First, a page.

For his part, Wycisk refrains from denigrating KGNU's approach. "Whether you're KGNU or Colorado Public Radio, the mission is to serve people with important programming," he says. "That's just the bedrock -- but there are different ways of doing it. They do things one way, we do them another." He adds that, in his opinion, CPR affiliates qualify as community stations, too -- if, that is, the state as a whole is defined as the community in question. "Even at its beginning points, Colorado Public Radio has looked at the big picture. Big issues, big connections. Its horizon has always been further out than asking 'Is there a traffic accident on my block?' or 'Did somebody's dog get lost?'"
This statement is contradicted to some degree by the launch last year of Colorado Matters, an hour-long interview program heard weekdays on the news-and-information channel that regularly looks at small-town issues, among other subjects. But CPR airs no local public-service announcements whatsoever -- the closest it comes is promoting upcoming classical events by musical groups with which it's entered into partnership agreements -- and its regular news updates consist primarily of wire copy touching upon broad themes, such as actions in the state legislature. CPR jocks undoubtedly care about your missing pooch, but they won't mention him on the air until he's elected to the Senate.
Likewise, the only volunteers CPR uses are folks who answer calls during pledge drives. Those who are allowed to do so discover that the entrance to CPR's offices, located on South Josephine Street in a sprawling former sorority house near the University of Denver campus, is separated from the rest of the complex by a pair of black metal doors with bars across them. In contrast, KGNU's new space, a former office building the station first occupied in October, is wide open, as befits an operation that employs approximately eighty volunteer DJs, producers and so on at any given moment. The only restriction is a sign on the front door that reads: "Anyone with dirty shoes -- please remove."
These enormous cultural and philosophical differences practically guarantee conflict between CPR and less-corporate public radio. Still, nothing succeeds like success.
"They sound soulless; it's just background wallpaper," says Mario Valdez, general manager of KRCC in Colorado Springs, a more spontaneous public-radio station. "But the dilemma is, people like it. So Max is right in a way. He's discovered what people's tastes really are. In a way, though, that makes him a prisoner of that information -- because his choice now becomes, 'Do I ignore the information or do I follow the information? And if I follow the information, how far do I follow it? To the gates of hell? Until I become Satan's roommate?'"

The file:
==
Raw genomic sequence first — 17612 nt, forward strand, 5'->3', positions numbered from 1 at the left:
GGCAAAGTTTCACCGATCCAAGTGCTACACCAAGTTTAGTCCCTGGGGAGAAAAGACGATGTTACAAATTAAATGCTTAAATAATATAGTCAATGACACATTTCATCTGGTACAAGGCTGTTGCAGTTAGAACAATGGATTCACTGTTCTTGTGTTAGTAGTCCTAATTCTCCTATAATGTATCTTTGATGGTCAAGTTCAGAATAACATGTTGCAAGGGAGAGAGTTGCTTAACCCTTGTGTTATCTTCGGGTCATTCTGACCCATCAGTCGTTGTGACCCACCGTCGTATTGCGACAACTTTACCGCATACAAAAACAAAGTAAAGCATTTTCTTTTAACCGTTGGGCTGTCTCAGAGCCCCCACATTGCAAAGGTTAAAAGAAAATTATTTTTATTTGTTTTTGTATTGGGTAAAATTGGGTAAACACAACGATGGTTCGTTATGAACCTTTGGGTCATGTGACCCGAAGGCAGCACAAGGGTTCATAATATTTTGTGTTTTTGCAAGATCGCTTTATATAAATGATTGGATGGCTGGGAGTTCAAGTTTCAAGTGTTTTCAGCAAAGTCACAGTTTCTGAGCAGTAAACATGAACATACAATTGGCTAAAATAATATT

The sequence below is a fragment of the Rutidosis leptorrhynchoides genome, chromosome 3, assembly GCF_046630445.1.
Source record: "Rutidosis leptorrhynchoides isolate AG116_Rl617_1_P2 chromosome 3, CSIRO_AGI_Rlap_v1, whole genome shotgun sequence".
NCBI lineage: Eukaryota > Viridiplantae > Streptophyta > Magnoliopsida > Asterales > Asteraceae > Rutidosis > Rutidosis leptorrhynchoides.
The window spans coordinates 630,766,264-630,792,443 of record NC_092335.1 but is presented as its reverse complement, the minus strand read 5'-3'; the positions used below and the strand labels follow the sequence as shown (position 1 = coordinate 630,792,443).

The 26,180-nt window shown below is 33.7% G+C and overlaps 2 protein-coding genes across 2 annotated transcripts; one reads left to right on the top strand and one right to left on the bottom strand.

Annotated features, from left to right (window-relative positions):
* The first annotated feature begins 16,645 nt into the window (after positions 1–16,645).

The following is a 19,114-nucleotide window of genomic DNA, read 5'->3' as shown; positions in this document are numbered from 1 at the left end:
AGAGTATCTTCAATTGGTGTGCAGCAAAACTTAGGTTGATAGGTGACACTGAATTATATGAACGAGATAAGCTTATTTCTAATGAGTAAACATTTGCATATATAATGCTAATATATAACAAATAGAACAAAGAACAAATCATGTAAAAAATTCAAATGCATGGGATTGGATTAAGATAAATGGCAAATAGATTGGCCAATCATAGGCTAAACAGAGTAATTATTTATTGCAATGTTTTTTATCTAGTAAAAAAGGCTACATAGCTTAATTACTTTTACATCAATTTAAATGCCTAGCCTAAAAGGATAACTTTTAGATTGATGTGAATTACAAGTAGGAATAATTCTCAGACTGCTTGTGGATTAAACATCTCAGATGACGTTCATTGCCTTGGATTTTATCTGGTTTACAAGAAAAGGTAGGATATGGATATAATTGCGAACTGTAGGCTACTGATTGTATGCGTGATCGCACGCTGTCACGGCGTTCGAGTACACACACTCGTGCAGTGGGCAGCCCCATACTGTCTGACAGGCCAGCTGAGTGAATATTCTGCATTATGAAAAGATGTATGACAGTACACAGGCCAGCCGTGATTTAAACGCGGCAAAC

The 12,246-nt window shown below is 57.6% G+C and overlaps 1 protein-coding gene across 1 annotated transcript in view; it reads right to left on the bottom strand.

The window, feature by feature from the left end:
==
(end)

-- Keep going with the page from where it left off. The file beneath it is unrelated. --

Today CPR's flagship is called KVOD. But once upon a time it was known as KCFR, a station that, in its early stages, was as freaky as it was adventurous. In other words, it was everything CPR is not.
KCFR (the call letters stand for "Colorado Free Radio") was spawned by a DU student initiative, and when it debuted as an itsy-bitsy 10-watt outlet in 1970, the music it most often broadcast was avant-garde jazz and art rock, with a bit of classical thrown in here and there. Three years later, the station boosted its power to 30,000 watts, signed on with NPR and tidied up its music format, which began to drift toward classical. Almost immediately, DU attendees rebelled, voting to stop funding KCFR. By 1974, when Wycisk came aboard as (irony time) a volunteer, KCFR was making ends meet primarily through donations. This funding shift gave rise to an independence movement that came to fruition in the early '80s, when Wycisk, who'd become the station's manager, helped KCFR cut the umbilical cord connecting it to DU.
Expansion began shortly thereafter. In 1984, KCFR was given permission by the Federal Communications Commission to put up Grand Junction's KPRN, an "experimental" outlet that was linked to Denver by a microwave interconnection. At first, KPRN simply simulcast everything that KCFR churned out. But after the station won a grant to put a series of translators in Western Slope locales, production facilities were built. The studio setup allowed Grand Junctionites to supplement the Denver broadcast with local music programming -- jazz, bluegrass, etc. -- overseen by local volunteers.
These shows were snuffed in late 1990, when, with little public notice or debate, the boards of KCFR and KPRN merged to create Colorado Public Radio. In the wake of this fusion, Martin Krakowski, head of KPRN's community advisory board, which become a lame duck after the merger, remembers conversations about allowing the station to continue providing a modicum of programming tailored for Grand Junction listeners, albeit far from prime time. "I asked them when they were going to do this programming," Krakowski says, "and they hemmed and hawed and then admitted that they were thinking about doing it between two and six in the morning."